Sleeping and waking are two activities of life that we all do. Night is the time we go to bed, let our body takes a good rest, and hope for sweet dreams to visit us. Morning is the time we get up from bed, get ourselves fresh with a quick shower, take a light breakfast, and go to work, or do the things we are supposed to do. Early to bed and early to rise, makes a person healthy, wealthy, and wise. So goes a saying. Is it?
For many of us today, our time is mostly occupied with making a living. Our mind is mostly occupied with the thought of how we could afford a home, pay for our car, feed our family, take care of our parents, pay our medical bills, prepare a good life for our children, and hopefully, we can retire with some money to spare. When we go to bed, our mind is occupied with these concerns, and when we wake up, our mind is also occupied with the same concerns. What if, some day we go to bed and do not wake up anymore? What is going to happen to our home, our car, our family, our parents, our medical bills, and our children, when we are no longer around to be their breadwinner?
For some of us, our time is mostly occupied with making more and more of what we already have. We may already have a home, but we want a more comfortable home, or one more home, and if possible, many more homes. We may already have a car, but we want a better or have another car, if possible. We not only want to be able to feed our family, but to be able to give them the best of food. We not only want to take care of our parents, but also to make sure they can go holidaying around the world. We not only want a medical treatment, but we want to receive the best medical treatment in a very good hospital. We not only want a good life for our children, but we want the best life for them by sending them to the best colleges or universities in the world. When we go to bed, our mind is occupied with these concerns, and when we wake up, our mind is also occupied with the same concerns. What if, some day we go to bed and do not wake up anymore? What is going to happen to our homes, our cars, our family, our parents, our medical bills, and our children, when we are no longer around to afford these luxuries of life?
For a Muslim, sleeping and waking connects him to a deeper meaning of existence. A Muslim is one who is aware that every moment of his life is a moment he continues to live, and he is aware that it is also a moment that he could die. As such, we are told by our beloved Prophet Muhammad to work for this life as if we are going to live for a thousand years, but at the same time, to work for the next life as if we are going to die the next day. For a Muslim, every moment of his life is a time by which he strives very hard to make his next moment in life a worthwhile cause for living. Simultaneously, he makes sure that every moment which he takes to make his worldly life a worthwhile and satisfying one, is also a moment of a good and virtuous life - whether it is for now, later, or the hereafter.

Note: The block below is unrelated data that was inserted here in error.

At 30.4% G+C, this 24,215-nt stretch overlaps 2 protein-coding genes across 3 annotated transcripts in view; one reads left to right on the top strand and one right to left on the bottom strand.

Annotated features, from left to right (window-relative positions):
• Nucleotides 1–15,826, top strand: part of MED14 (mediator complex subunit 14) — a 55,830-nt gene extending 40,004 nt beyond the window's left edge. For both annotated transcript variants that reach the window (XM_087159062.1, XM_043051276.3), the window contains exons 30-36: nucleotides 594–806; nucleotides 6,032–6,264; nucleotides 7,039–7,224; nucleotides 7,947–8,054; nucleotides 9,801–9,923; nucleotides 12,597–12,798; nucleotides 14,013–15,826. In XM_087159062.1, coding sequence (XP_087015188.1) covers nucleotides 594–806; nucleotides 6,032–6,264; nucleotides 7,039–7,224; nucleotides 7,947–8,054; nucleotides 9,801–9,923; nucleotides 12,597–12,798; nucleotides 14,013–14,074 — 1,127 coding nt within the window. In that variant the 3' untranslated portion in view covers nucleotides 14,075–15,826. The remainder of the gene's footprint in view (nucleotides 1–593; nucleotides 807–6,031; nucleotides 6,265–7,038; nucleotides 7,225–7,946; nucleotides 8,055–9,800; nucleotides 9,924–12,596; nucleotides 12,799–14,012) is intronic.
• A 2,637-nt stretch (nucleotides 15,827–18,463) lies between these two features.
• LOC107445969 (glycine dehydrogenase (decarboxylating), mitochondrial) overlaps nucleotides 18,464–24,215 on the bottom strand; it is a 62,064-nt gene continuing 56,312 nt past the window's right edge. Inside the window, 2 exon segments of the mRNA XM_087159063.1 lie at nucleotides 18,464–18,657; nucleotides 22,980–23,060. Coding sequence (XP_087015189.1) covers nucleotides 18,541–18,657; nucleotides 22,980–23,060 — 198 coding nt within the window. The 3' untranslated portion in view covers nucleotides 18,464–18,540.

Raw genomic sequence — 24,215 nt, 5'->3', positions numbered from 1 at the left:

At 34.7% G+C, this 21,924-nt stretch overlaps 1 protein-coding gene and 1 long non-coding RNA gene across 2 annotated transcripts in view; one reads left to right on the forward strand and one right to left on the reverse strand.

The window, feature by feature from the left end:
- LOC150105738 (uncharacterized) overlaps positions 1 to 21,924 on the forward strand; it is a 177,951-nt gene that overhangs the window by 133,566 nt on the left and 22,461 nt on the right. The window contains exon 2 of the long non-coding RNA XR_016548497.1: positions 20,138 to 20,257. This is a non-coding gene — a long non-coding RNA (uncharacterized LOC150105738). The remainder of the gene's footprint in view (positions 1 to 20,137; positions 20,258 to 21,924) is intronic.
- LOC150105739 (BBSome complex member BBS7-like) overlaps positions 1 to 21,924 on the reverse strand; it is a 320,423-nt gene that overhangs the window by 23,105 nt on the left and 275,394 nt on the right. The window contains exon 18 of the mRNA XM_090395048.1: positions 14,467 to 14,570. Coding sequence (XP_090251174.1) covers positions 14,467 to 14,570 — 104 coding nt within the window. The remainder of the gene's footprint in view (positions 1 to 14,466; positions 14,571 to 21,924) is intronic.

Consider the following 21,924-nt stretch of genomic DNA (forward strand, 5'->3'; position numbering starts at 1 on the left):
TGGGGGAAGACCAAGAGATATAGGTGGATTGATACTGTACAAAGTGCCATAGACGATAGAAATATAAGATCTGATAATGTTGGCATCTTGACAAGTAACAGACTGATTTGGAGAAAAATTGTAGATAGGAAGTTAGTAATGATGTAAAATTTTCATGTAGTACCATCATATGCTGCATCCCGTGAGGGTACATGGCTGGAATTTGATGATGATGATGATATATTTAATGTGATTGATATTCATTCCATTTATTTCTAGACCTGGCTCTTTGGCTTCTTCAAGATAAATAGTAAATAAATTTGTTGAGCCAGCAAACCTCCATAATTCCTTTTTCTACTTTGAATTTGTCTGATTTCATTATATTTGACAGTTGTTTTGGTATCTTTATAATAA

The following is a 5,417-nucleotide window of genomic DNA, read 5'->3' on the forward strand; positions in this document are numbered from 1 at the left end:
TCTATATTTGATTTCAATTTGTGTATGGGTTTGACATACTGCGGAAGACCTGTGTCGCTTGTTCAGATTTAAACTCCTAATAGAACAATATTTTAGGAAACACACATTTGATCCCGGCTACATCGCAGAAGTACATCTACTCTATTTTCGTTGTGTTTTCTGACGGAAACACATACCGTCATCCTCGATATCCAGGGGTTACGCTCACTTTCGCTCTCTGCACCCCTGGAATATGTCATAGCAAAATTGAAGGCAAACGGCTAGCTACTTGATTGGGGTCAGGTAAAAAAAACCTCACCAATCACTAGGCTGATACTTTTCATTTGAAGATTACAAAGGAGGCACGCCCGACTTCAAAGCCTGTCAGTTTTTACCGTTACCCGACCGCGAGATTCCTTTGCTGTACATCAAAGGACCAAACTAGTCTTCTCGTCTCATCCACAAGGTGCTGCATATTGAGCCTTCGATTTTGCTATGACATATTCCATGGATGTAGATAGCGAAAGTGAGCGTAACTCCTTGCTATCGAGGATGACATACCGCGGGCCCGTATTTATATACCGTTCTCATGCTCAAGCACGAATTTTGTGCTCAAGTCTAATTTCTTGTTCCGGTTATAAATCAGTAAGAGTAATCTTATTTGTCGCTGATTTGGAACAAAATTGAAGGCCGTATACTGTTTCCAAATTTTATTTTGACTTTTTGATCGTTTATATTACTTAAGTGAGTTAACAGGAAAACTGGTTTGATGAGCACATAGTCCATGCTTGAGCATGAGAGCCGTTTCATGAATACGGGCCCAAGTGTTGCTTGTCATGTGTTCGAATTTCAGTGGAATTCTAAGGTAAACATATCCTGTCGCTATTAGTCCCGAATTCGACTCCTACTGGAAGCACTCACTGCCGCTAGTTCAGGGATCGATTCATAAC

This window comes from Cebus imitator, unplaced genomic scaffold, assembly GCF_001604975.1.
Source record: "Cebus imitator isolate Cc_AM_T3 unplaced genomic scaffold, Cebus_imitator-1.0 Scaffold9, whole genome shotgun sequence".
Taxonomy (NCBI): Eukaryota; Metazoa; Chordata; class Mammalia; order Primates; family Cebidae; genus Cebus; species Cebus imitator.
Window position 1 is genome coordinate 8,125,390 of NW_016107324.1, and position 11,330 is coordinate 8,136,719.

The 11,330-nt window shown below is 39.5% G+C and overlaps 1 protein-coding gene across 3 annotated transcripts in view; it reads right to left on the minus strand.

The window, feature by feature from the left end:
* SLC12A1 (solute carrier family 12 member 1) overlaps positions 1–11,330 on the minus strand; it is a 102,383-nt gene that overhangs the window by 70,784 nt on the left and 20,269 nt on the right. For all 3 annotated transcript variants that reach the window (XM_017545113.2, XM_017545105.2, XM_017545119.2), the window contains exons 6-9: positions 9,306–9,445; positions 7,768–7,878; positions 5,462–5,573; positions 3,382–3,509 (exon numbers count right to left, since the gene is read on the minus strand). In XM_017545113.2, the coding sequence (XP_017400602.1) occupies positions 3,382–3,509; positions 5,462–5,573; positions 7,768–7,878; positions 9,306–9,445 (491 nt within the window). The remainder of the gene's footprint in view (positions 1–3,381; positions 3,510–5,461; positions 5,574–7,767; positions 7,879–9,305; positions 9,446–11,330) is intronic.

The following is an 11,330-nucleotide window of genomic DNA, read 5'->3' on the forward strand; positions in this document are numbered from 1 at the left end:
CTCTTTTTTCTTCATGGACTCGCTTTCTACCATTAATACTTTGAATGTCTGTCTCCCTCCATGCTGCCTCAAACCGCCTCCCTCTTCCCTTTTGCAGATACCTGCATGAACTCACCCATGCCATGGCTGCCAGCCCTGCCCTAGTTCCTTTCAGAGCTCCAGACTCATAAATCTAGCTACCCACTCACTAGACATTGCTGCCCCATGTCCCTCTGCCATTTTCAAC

A Muslim therefore is one who before going to bed would say ‘Bismikallahumma, amutu, wa ahya,’ (meaning ‘In your name, O Allah, I die, and I live’). Alternately, this can be read as ‘In your name, O Allah, I lapse into lifelessness (sleep), and I come again into life (waking up).’ Similarly, upon getting up from bed, he would say ‘Alhamdulillahi, allazi, ahyana, ba’da ma amatana, wa ilaihi al-nushur,’ (meaning ‘All praises are due to Allah, who brings us back to life, after having made us died, and to Him is the resurrection’). Alternately, this can be read as ‘All praises are due to Allah, who brings us into life (waking), after having made us lapsed into lifelessness (sleep), and again brings us into life (waking again).’
These two utterances are called du’a, or supplication. These utterances are reminders to a Muslim that sleeping is likened to death, and waking is likened to life. Thus, a Muslim, before sleeping, would ponder upon the possibility of ‘what if’ he doesn’t wake up anymore. And he would ponder, upon waking up, what he is to do with his life.
The two du’a put a Muslim in touch with God, so that as he goes to sleep, and as he wakes up from sleep, he will ponder over whether his life has made a change for the better, has remained stagnant, or has dwindled into decay that he doesn’t know where he is heading in life.
The Muslim, upon waking up from sleep, says ‘‘Alhamdulillahi, allazi, ahyana, ba’da ma amatana, wa ilaihi al-nushur.’ When he utters this du’a, he reconnects with God. As he reconnects with God, he remembers that it is God who gave him sleep, and it is God who woke him up. It is God who puts him into lifelessness, and it is God who brings him into life. So what is the point of ‘coming back to life?’
The Muslim says ‘Alhamdulillah’ as he wakes up because he praises God for giving him the chance to reconnect with life, the chance to appraise the things he has done, the chance to set new resolutions for the things he is going to do, the chance to seek God’s forgiveness for any past mistakes or misdeeds, and the chance to seek God’s guidance for a better tomorrow.
“O servant of Allah! Be sensible, and make a serious effort to get to know the One you serve before death comes to you. Ask Him to supply your needs, both day and night. To put a request to Him is an act of worshipful service (ibadah), whether He gives or does not give you what you ask for. You must not harbour doubts about Him. Do not get impatient for a response, and do not get bored with asking. Put your request to Him with an attitude of humble submission and do not remonstrate with Him if you do not receive an immediate response, for He is more Aware of your best interests than you are.”